Can you really engineer a demographic dividend?

Chris Blattman does the world a real service by grading the Gates Foundation’s Annual Letter for 2014. The development world is entirely too polite, and the reticence to engage with influential ideas critically does everyone a disservice.

I agree with most of his assessment. The one place where I dissent is his take on Melinda Gates’ Myth #3:

Grade: A-
Here they are fighting the myth that saving lives leads to overpopulation. I didn’t know this was a popular belief. It seems they are banging their heads against blog commenters. I would be more concerned if they heard it again and again from government ministers. But the A- gives them the benefit of the doubt that a wary American public thinks that aid will dangerously overpopulate the world.

Clearly, the idea that saving young children is going to overpopulate the world is a bit of a straw man, and God knows no good ever came of banging heads against aggressively ignorant blog commenters. But I think Blattman just didn’t get the work that including this Myth does for the Annual Letter.

The argument is there because it gives Melinda a springboard to discuss her Theory of Change – the little stylized story at the heart of her understanding of How Development Happens.

It’s a theory that animates much of the Foundation’s work, so it’s not at all surprising that Melinda Gates would want to give it top billing in the letter, even drafting in the inimitable Hans Rosling to tell the tale.

If you read through the paper she cites for this, (from the coincidentally named Gates Institute for Population and Reproductive Health at Johns Hopkins University) you get a much better sense of what’s going on here.

What she’s arguing is the Demographic Theory of Development – the idea that development needs that demographic sweet-spot of lots of working-age people alongside not many kids or retirees – to take hold. When there are lots of workers and not that many dependents, people work more and save more, and when that happens societies invest more and consume less. In this view, it’s demographic transition that creates the conditions for fast growth.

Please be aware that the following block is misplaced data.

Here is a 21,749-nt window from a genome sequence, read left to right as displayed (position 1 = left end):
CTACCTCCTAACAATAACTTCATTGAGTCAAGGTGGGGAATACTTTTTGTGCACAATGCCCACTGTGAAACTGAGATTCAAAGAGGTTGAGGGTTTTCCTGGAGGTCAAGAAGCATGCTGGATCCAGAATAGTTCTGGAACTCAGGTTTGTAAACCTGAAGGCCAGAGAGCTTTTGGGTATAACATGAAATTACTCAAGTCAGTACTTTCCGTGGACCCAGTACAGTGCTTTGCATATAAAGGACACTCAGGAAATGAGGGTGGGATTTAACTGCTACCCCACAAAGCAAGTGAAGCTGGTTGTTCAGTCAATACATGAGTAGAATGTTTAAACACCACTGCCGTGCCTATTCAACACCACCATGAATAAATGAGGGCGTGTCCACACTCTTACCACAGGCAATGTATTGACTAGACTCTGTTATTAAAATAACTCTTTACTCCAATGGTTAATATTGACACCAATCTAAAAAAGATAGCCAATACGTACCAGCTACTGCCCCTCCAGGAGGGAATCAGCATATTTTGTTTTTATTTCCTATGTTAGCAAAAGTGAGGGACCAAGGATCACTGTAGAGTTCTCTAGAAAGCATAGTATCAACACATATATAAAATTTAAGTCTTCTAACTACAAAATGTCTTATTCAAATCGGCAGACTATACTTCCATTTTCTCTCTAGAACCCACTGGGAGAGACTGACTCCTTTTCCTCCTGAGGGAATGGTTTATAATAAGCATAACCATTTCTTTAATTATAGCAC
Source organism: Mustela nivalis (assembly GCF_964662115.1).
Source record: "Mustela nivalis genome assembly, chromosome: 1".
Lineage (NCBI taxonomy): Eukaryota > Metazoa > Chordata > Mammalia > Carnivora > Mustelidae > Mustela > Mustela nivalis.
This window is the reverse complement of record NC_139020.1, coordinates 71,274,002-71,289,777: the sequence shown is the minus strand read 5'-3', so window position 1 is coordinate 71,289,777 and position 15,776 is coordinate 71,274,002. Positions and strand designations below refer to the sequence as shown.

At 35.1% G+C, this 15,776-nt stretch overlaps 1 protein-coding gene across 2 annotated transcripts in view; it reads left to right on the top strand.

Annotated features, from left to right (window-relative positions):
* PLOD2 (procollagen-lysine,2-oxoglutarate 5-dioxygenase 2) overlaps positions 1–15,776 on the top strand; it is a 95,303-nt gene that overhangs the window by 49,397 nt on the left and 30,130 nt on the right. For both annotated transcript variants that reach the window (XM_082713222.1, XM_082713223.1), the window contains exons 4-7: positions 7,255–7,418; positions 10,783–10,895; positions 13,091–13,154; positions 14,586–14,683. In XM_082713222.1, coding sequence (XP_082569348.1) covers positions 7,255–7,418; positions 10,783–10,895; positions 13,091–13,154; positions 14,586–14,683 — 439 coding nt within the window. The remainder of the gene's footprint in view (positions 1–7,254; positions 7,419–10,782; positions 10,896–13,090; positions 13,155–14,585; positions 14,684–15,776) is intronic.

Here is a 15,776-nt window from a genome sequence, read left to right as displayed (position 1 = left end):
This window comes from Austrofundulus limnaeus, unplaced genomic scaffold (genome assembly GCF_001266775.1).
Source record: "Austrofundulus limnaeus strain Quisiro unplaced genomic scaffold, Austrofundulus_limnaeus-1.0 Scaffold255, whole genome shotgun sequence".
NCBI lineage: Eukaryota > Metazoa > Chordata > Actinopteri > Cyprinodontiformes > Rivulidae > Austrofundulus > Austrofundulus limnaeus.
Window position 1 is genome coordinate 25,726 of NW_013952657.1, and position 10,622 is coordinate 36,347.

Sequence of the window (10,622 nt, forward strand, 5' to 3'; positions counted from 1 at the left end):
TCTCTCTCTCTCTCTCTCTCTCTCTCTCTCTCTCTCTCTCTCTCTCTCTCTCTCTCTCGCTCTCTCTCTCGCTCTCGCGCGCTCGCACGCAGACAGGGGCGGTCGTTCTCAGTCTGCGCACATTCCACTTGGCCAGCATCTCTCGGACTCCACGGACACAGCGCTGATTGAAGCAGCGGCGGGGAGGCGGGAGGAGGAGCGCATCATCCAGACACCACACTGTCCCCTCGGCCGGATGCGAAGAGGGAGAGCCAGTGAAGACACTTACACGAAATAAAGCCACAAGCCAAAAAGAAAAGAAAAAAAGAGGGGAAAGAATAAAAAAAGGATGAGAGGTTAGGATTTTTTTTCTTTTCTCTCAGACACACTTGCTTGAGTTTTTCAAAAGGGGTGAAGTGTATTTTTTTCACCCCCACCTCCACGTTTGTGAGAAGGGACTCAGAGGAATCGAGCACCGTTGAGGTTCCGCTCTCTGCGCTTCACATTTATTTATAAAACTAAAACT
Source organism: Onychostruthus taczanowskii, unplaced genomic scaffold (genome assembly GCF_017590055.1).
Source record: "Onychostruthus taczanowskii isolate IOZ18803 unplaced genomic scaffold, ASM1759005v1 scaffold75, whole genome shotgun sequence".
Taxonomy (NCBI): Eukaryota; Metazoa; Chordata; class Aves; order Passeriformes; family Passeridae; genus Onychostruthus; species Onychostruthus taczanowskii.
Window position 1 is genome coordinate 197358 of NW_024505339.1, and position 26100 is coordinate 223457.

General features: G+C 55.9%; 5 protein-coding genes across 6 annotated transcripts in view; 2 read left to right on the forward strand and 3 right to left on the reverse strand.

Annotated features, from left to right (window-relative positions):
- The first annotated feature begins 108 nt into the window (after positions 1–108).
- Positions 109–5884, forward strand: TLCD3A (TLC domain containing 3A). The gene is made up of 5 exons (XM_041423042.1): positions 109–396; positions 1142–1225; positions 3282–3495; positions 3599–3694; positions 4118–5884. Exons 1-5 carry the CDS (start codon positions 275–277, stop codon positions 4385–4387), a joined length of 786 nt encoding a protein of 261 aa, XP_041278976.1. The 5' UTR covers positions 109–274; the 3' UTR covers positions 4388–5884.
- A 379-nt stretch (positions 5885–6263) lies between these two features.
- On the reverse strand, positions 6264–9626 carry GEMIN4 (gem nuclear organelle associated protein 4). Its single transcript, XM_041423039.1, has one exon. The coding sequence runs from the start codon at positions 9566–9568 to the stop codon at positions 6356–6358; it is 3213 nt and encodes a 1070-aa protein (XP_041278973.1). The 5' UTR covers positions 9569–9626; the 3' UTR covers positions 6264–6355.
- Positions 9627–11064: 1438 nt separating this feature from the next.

Starting from this long established link between demographic transition and economic growth spurts, the Gateses take the demographic dividend as a necessary (if not sufficient) condition for development. One key to Africa’s late catch-up, then, is that in today’s poorest countries various factors (basically in health and education) are conspiring to delay the drop in fertility rates that you need to produce a demographic dividend.

The leap – and it is a leap – comes next, in the belief that Bill’s billions can help push these countries into demographic transition.

It’s an alluring narrative, really: one that links up the kinds of health-and-family-planning centered micro-interventions the foundation is famous for with the broader, macro-level growth-and-development agenda, all couched in a sober, this-is-going-to-take-at-least-one-generation time frame. Melinda Gates is out to square the Boring Development circle here: providing a link between intervention that make women’s lives better and social transformations that raise everyone’s incomes sustainably.

Whether this can really work or not, I have no idea. But you have to admire the breadth of her vision.

Mostly, though, the Gates Foundation deserves credit for making their Theory of Change explicit in their flagship annual statement. And yet, setting it up in opposition to a plainly ridiculous myth may or may not have been the most elegant way to go about it.

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